Usefulness of the Linkage Concept to Understanding the Regulation of Rat Liver Phosphofructokinase
Although this tribute to Gregorio Weber has quite appropriately focused on the use of fluorescence methodologies in the study of macro-molecules, most of which he pioneered, it is perhaps also fitting to discuss other contributions to our current thinking regarding protein biophysics, that do not necessarily involve the exploitation of the fluorescence phenomenon, to which the Professor has made seminal contributions as well. I refer specifically to several papers (Weber, 1971, 1972, 1975), written in the early 1970’s, pertaining to protein ligand binding and the ramifications of the principles of linkage that must be satisfied when evaluating binding behavior. After a brief review of the points made in these papers, I would like to then discuss how the concept of linkage, as elaborated by Dr. Weber, has proven to be invaluable in providing a greater insight into the mechanisms governing the allosteric regulation of an enzyme of considerable interest to those studying the metabolic control of hepatic carbohydrate metabolism; namely, rat liver phosphofructokinase (PFK).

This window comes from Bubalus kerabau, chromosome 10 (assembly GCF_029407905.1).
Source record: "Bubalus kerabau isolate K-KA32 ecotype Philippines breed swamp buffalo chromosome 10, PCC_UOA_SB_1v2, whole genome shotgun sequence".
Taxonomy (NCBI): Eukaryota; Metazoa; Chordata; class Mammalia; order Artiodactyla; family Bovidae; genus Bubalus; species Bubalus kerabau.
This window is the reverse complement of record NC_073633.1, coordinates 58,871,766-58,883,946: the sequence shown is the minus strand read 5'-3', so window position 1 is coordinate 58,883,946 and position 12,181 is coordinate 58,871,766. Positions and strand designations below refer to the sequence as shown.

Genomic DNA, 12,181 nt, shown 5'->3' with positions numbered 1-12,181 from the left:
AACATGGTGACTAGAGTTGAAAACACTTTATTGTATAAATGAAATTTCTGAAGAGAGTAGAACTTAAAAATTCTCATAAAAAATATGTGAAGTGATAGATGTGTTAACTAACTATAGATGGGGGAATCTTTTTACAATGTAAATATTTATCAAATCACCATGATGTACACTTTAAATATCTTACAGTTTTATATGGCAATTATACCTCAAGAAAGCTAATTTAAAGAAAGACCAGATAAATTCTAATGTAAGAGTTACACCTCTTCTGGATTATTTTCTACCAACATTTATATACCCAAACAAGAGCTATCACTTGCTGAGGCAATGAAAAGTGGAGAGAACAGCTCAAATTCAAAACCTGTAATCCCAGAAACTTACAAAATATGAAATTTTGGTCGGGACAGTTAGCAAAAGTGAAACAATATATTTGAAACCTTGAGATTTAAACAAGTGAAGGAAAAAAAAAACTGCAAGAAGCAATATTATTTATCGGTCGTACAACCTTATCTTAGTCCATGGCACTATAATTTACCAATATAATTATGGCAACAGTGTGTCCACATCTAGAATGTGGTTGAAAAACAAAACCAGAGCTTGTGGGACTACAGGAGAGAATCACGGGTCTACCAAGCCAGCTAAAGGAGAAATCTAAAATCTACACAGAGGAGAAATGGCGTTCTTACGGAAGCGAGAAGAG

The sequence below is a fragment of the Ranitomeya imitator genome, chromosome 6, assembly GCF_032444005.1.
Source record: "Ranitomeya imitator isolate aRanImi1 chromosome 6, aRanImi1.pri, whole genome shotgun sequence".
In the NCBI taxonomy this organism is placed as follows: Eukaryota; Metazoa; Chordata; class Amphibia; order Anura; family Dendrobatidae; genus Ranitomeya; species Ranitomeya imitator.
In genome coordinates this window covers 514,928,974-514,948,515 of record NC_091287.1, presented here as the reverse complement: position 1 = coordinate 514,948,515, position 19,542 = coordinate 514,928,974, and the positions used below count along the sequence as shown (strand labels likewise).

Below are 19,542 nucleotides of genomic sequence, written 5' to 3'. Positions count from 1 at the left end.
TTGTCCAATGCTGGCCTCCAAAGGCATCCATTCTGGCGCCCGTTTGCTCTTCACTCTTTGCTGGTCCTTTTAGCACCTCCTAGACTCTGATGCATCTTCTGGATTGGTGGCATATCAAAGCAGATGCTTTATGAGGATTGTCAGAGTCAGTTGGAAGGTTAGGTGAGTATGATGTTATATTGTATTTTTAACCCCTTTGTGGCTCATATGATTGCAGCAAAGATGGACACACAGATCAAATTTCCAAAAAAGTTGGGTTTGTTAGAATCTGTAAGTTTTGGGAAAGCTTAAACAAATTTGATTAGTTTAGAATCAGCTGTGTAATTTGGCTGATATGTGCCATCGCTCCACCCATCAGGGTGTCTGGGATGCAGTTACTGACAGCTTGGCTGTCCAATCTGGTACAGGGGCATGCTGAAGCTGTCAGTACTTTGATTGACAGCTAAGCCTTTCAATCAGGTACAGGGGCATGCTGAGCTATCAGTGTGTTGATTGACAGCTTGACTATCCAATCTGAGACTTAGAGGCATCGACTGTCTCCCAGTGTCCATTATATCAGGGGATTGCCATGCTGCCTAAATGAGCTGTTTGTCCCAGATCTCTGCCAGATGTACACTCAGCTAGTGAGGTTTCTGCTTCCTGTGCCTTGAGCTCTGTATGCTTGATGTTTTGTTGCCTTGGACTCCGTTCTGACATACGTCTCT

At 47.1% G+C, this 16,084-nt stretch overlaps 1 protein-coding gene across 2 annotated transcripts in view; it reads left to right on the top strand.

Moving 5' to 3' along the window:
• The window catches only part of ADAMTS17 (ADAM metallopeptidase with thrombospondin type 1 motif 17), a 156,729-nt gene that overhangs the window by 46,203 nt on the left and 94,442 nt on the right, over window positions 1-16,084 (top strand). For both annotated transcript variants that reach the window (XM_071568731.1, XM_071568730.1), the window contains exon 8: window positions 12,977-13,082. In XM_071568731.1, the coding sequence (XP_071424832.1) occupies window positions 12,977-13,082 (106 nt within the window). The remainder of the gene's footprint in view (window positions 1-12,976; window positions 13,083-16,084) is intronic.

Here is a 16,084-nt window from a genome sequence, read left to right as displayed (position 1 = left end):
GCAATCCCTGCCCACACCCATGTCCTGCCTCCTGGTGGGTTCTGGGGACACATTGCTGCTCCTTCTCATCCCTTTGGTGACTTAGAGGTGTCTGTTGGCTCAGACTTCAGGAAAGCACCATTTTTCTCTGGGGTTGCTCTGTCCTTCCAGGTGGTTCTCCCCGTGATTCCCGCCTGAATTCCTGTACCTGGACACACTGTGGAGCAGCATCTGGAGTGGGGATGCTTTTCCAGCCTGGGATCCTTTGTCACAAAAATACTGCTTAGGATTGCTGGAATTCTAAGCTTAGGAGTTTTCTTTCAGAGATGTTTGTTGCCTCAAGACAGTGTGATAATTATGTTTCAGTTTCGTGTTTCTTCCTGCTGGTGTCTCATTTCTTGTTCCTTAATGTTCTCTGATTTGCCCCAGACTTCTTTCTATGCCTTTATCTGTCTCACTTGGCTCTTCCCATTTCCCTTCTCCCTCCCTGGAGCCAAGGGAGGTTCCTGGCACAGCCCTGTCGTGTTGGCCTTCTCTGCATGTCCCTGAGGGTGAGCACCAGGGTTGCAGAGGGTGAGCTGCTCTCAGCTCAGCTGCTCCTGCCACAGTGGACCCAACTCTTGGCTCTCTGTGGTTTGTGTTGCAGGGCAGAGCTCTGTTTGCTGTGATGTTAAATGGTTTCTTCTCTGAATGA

KeywordsFree Energy American Chemical Society Fluorescence Polarization Standard Free Energy Rabbit Muscle
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- Aaronson, R. P., and Frieden, C., 1971, Rabbit Muscle Phosphofructokinase: Studies on the Polymerization, J. Biol. Chem., 247:7502.Google Scholar
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